Duluth Horseshoes Club looks for resurgence

Amid the "tings" and the "clangs" at Merritt Park, Ray Tiili holds out his gnarled right hand and proclaims, "That's what happens when you pitch horseshoes for 48 years."...

Amid the "tings" and the "clangs" at Merritt Park, Ray Tiili holds out his gnarled right hand and proclaims, "That's what happens when you pitch horseshoes for 48 years."

After he pauses and lets the thought sink in long enough to be nearly believable, he admits he's joking. It's arthritis.

But if it's possible to mangle a hand from a lifetime of pitching horseshoes, Tiili would be its first victim.

The 86-year-old Duluthian was a charter member of the Duluth Horseshoes Club in 1960 and tossed shoes for 48 of its 52 years. But even though Tiili retired from the sport four years ago, he's still a regular spectator at Merritt Park twice a week when the club pitches horseshoes -- doubles on Monday nights and singles on Thursdays.

He fondly recalls the club's glory years at Peterson Arena, but he says the membership numbers have been down since the arena burned in December 2004.


"When I saw that on TV, I cried that night," said Tiili, who won a senior state title in 1994.

Merritt Park is now the club's headquarters, and even though numbers aren't as high as in past years, Tiili said there are approximately 25-28 faithful members who sling horseshoes around during the season that runs May through August.

"The trouble is you can't get young people," Tiili said. "They're busy with their kids, going to soccer and baseball and rowing and tennis and golf. But we've got one young fella now who is 11 years old (Tyler Nyquist), and we've got a few more women this year."

Those varied demographics are part of the charm for club members.

"There's no other sport where you can have men, women and kids that can all pitch at the same level," said Jackie Hughes. "This is a family sport."

Hughes should know. Her husband, Dave, and son, Corey, all throw horseshoes. In fact, Jackie and Dave both come from horseshoe families and met as teenagers while pitching. Jackie's father is a five-time Minnesota state champion and Dave was second in that event eight times, a few times to his father-in-law. She won the first girls state junior tournament in 1979.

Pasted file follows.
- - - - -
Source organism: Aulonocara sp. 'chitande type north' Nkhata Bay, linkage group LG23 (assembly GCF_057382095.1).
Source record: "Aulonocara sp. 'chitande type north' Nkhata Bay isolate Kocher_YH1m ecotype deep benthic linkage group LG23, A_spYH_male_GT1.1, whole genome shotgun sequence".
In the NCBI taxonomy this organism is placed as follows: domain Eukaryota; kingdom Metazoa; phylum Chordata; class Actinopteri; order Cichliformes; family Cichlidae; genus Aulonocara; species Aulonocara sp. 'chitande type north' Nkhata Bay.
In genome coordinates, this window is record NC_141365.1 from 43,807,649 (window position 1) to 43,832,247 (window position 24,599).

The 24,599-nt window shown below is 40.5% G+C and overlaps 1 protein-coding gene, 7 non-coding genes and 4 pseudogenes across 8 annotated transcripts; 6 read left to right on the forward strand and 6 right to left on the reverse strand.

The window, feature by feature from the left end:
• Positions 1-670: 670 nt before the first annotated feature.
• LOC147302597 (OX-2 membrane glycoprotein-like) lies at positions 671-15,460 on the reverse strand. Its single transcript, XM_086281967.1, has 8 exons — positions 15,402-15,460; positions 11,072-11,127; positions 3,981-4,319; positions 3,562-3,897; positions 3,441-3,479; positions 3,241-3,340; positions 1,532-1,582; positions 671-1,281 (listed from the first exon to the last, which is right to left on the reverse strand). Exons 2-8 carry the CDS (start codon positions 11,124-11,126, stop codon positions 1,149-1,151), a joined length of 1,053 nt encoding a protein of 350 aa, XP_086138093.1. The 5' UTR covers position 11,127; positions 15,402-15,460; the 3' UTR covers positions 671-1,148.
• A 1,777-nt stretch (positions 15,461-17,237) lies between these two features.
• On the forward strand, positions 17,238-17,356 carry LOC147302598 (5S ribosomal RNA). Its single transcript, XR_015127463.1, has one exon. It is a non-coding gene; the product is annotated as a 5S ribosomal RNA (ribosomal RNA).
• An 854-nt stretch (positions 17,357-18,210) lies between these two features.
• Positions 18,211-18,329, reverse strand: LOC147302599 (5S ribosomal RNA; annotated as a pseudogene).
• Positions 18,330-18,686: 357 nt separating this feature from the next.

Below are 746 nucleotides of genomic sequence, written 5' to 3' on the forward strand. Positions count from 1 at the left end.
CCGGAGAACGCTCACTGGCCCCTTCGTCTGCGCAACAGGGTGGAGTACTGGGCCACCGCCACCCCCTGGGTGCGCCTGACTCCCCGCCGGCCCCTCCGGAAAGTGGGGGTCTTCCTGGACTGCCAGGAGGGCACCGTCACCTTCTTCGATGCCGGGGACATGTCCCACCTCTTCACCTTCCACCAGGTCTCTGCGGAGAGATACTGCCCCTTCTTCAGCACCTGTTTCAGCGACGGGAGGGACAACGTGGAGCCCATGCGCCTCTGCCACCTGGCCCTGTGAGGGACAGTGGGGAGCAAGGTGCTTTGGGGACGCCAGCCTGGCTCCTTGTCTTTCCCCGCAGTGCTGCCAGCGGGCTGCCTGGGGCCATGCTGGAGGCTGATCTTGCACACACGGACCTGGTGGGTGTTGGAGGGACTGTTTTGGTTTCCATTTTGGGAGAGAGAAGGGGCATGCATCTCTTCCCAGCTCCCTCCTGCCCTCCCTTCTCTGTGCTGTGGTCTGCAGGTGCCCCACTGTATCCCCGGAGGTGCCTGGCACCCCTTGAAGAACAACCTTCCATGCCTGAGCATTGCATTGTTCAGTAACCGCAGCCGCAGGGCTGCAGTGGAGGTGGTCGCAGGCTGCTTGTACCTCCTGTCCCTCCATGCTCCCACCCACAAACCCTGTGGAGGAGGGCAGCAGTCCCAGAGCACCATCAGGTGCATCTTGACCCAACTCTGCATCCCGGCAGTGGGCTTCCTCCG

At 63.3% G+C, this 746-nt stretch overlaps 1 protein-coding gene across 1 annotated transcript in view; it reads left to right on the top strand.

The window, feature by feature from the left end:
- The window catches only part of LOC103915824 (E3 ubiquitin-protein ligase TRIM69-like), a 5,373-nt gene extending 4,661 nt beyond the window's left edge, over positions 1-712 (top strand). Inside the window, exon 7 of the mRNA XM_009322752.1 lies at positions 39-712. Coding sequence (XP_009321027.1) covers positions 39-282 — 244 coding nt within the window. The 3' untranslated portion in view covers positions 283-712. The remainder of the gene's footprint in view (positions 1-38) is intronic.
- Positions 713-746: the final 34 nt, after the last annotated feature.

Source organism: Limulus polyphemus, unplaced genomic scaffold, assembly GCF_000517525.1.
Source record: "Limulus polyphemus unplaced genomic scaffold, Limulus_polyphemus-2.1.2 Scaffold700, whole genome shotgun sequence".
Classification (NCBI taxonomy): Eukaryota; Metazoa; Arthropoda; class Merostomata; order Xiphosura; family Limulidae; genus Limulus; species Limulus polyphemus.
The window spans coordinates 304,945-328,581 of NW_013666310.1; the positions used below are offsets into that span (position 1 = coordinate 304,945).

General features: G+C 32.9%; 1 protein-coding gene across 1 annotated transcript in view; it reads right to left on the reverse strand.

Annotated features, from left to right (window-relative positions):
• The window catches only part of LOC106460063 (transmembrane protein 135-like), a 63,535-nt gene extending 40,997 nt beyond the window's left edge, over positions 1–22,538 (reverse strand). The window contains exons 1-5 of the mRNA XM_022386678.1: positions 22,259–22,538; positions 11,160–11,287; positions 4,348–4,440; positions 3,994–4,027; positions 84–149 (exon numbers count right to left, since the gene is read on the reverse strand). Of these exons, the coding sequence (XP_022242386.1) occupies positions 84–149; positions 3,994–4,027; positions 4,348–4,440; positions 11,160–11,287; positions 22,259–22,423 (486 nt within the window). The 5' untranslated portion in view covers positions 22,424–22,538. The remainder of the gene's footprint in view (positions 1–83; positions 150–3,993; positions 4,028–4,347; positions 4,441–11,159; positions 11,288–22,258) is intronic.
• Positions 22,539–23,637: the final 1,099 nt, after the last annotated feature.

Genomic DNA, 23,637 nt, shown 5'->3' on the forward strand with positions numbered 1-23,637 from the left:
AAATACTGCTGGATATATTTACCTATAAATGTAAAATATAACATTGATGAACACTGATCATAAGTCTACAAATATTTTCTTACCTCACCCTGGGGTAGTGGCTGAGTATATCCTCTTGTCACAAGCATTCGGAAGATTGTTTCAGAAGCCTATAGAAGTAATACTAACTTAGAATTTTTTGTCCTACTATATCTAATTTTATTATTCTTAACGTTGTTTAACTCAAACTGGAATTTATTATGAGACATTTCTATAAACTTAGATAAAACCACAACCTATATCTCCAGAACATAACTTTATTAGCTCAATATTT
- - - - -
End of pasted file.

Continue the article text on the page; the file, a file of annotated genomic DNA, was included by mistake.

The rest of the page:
And while they and many other throwers can make the sport look easy as they are racking up ringers, it's not.

Tossing a 2ยฝ-pound horseshoe 30-40 feet is one thing, but wrapping that shoe with a 3ยฝ-inch opening around a 1-inch-wide peg is another.


Just ask Tyler Nyquist.

"It's fun, but it's not an easy thing to do," he said. "This is challenging."

And ringers are important. You get three points for one and only one point for a shoe that lands within 6 inches of the stake.

Dave Lofquist, current president of the Duluth Horseshoes Club, seemingly has it down to a science.

"Once you get the distance down, then you try to get the turn," Lofquist said. "If you try to flip it, it's going to flip too much. It takes a lot of practice. Relax and make a nice, easy throw. Keep your eyes on the stake and throw your arm at the stake like you're going to shake hands with the stake.

"It's the same as bowling."

With one major exception, according to Dave Hughes.

"In bowling you can get lucky, but in horseshoes, if you miss, you miss."


Contact News Tribune sports editor Rick Lubbers at or (218) 723-5317. Follow him @ricklubbersdnt on Twitter.

Opinion by Rick Lubbers
Rick Lubbers has been in his role since 2014 and at the News Tribune since 2005. Previous stops include the Superior Telegram (1999-2005) and Budgeteer News (1997-1999). Prior to that, he worked at the St. Cloud Times and Annandale Advocate in Minnesota, and the Greenville Daily News and Grand Rapids Press in Michigan. He received his journalism degree at Central Michigan University.
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